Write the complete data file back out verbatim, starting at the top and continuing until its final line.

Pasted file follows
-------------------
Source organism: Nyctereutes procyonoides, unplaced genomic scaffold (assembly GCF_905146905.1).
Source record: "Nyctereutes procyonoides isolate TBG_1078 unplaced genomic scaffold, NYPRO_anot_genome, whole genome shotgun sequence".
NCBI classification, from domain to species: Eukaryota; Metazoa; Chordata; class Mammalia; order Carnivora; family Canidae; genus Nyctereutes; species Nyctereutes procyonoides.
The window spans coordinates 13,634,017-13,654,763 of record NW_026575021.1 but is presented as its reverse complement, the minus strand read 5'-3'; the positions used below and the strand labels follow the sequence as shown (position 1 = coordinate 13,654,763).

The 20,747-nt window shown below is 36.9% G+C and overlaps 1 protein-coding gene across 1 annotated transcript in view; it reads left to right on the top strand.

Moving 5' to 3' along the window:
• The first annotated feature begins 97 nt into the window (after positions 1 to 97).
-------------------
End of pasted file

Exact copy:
Source organism: Nyctereutes procyonoides, unplaced genomic scaffold (assembly GCF_905146905.1).
Source record: "Nyctereutes procyonoides isolate TBG_1078 unplaced genomic scaffold, NYPRO_anot_genome, whole genome shotgun sequence".
NCBI classification, from domain to species: Eukaryota; Metazoa; Chordata; class Mammalia; order Carnivora; family Canidae; genus Nyctereutes; species Nyctereutes procyonoides.
The window spans coordinates 13,634,017-13,654,763 of record NW_026575021.1 but is presented as its reverse complement, the minus strand read 5'-3'; the positions used below and the strand labels follow the sequence as shown (position 1 = coordinate 13,654,763).

The 20,747-nt window shown below is 36.9% G+C and overlaps 1 protein-coding gene across 1 annotated transcript in view; it reads left to right on the top strand.

Moving 5' to 3' along the window:
• The first annotated feature begins 97 nt into the window (after positions 1 to 97).